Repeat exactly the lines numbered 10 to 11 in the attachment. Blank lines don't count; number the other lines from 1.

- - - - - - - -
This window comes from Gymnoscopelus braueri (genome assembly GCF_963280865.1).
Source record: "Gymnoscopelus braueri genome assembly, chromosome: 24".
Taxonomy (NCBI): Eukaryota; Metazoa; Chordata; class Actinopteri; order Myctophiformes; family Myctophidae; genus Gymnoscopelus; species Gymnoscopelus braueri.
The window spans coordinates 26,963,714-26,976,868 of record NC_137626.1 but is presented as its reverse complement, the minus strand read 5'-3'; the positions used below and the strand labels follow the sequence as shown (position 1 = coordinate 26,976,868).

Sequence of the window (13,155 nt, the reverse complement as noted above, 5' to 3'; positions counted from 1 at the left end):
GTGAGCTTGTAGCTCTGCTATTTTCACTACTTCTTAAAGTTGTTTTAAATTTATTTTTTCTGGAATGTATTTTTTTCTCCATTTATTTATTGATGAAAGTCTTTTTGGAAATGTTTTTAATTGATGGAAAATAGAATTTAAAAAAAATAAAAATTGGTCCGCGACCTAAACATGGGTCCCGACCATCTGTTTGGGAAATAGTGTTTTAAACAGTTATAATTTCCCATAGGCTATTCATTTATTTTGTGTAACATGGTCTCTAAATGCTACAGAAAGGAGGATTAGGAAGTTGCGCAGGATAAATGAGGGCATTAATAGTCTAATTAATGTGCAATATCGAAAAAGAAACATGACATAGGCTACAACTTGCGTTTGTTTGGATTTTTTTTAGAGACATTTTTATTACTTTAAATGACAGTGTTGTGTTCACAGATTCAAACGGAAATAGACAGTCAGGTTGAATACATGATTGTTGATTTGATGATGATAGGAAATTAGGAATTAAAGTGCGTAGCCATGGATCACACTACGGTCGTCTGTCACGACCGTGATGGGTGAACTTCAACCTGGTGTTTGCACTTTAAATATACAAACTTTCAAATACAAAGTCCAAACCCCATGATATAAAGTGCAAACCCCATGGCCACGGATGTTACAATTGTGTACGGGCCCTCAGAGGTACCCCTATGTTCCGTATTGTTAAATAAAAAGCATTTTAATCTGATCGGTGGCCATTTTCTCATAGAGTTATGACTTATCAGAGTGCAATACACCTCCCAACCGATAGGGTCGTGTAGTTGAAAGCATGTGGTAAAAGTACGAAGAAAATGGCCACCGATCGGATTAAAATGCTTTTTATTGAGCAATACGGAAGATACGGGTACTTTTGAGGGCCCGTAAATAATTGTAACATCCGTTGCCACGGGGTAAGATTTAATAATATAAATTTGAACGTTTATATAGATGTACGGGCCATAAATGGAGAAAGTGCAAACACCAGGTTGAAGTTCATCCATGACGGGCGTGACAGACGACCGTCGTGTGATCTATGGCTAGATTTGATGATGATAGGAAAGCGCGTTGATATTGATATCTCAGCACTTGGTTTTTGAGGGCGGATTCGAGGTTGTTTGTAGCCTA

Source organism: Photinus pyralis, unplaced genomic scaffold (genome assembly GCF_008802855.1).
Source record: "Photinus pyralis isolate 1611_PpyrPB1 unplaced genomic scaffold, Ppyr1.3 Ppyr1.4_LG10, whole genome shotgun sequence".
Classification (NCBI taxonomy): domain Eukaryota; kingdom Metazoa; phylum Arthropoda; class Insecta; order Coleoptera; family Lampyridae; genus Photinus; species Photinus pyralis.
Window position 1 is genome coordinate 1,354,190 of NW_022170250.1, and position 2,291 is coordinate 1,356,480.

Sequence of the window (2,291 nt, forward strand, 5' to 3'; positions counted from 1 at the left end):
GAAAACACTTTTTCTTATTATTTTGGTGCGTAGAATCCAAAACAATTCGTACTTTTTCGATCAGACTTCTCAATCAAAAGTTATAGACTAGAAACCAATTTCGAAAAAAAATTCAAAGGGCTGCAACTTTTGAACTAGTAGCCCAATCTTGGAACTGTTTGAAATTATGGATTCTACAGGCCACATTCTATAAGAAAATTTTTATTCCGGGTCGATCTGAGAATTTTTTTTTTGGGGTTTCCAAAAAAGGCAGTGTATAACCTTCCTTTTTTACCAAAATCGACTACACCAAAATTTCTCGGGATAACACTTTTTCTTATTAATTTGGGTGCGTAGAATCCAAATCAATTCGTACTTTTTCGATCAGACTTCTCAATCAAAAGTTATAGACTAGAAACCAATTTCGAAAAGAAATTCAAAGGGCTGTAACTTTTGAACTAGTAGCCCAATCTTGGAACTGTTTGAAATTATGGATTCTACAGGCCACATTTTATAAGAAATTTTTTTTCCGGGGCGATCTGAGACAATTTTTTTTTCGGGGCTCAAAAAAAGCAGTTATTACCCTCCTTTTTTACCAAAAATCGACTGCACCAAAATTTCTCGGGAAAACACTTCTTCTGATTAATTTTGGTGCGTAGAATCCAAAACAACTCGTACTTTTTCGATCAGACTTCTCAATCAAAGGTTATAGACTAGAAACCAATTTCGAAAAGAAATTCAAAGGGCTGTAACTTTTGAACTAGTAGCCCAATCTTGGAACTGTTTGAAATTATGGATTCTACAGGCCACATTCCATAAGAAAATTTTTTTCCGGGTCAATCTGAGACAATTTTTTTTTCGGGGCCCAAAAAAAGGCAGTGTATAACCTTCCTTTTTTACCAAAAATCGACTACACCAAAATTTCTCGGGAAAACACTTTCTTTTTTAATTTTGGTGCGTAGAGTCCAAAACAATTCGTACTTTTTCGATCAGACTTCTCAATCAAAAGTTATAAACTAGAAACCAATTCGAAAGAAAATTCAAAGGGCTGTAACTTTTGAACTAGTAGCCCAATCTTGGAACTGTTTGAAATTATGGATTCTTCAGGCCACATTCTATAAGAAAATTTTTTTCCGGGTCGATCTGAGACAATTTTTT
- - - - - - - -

Window position 1 is genome coordinate 1,354,190 of NW_022170250.1, and position 2,291 is coordinate 1,356,480.

Sequence of the window (2,291 nt, forward strand, 5' to 3'; positions counted from 1 at the left end):